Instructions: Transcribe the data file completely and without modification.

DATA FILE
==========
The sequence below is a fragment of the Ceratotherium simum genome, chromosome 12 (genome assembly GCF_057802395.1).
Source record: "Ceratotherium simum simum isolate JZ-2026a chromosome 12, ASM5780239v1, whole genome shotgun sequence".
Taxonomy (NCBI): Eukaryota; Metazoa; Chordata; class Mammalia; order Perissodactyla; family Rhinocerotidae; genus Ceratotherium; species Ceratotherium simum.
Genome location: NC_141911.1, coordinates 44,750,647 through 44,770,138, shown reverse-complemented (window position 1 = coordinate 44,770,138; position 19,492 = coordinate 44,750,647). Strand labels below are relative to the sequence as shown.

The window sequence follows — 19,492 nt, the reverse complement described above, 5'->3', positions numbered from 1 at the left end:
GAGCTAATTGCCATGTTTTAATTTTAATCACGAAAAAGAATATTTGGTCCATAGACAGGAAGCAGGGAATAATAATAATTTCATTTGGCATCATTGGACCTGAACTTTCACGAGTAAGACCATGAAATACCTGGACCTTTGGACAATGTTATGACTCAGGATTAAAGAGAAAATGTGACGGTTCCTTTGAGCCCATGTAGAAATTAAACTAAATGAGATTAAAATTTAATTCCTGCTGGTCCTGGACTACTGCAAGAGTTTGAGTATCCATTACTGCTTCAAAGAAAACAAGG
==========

The sequence below is a fragment of the Ceratotherium simum genome, chromosome 12 (genome assembly GCF_057802395.1).
Source record: "Ceratotherium simum simum isolate JZ-2026a chromosome 12, ASM5780239v1, whole genome shotgun sequence".
Taxonomy (NCBI): Eukaryota; Metazoa; Chordata; class Mammalia; order Perissodactyla; family Rhinocerotidae; genus Ceratotherium; species Ceratotherium simum.
Genome location: NC_141911.1, coordinates 44,750,647 through 44,770,138, shown reverse-complemented (window position 1 = coordinate 44,770,138; position 19,492 = coordinate 44,750,647). Strand labels below are relative to the sequence as shown.

The window sequence follows — 19,492 nt, the reverse complement described above, 5'->3', positions numbered from 1 at the left end:
GAGCTAATTGCCATGTTTTAATTTTAATCACGAAAAAGAATATTTGGTCCATAGACAGGAAGCAGGGAATAATAATAATTTCATTTGGCATCATTGGACCTGAACTTTCACGAGTAAGACCATGAAATACCTGGACCTTTGGACAATGTTATGACTCAGGATTAAAGAGAAAATGTGACGGTTCCTTTGAGCCCATGTAGAAATTAAACTAAATGAGATTAAAATTTAATTCCTGCTGGTCCTGGACTACTGCAAGAGTTTGAGTATCCATTACTGCTTCAAAGAAAACAAGG